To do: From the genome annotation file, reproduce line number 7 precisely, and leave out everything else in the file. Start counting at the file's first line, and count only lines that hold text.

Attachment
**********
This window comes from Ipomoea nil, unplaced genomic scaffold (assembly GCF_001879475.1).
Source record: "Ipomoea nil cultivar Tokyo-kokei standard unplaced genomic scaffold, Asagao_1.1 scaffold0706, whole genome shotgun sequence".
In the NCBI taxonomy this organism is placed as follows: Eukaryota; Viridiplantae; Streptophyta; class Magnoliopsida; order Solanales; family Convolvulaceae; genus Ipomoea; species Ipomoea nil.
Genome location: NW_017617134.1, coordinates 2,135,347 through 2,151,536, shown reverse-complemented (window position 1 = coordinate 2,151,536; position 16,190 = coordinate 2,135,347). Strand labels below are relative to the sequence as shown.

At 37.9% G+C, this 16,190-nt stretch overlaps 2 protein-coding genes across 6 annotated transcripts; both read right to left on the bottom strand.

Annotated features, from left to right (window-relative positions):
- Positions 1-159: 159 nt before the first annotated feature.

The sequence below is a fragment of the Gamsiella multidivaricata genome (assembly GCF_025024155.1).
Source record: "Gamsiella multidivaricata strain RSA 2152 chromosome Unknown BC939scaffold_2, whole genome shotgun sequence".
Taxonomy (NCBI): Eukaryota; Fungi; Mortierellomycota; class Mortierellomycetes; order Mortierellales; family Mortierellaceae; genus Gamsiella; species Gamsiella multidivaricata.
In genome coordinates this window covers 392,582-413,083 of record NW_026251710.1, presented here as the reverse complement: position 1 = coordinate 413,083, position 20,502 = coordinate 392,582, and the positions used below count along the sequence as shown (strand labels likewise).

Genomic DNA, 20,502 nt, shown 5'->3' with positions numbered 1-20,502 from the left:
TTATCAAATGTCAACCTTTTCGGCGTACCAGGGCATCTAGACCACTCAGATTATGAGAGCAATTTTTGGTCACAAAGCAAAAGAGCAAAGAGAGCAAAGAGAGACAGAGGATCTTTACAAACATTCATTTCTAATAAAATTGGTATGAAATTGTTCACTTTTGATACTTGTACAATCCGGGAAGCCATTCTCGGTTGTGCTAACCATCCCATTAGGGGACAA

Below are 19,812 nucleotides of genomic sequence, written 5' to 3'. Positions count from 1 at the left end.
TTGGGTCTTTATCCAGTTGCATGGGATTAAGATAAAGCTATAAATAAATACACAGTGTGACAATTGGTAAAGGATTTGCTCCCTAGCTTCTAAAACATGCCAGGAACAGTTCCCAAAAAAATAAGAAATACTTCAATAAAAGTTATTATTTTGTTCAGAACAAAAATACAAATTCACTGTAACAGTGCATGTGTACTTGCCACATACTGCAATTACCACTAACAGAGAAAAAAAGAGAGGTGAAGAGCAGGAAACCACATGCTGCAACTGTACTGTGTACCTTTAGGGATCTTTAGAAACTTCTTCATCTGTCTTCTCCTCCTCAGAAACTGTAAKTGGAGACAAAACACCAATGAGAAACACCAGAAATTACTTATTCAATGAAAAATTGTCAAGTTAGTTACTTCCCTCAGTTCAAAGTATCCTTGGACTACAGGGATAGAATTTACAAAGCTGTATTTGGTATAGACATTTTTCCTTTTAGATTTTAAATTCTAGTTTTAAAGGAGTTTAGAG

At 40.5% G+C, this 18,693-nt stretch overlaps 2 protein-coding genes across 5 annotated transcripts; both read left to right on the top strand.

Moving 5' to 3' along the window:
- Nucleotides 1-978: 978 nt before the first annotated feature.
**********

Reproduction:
- Positions 1-159: 159 nt before the first annotated feature.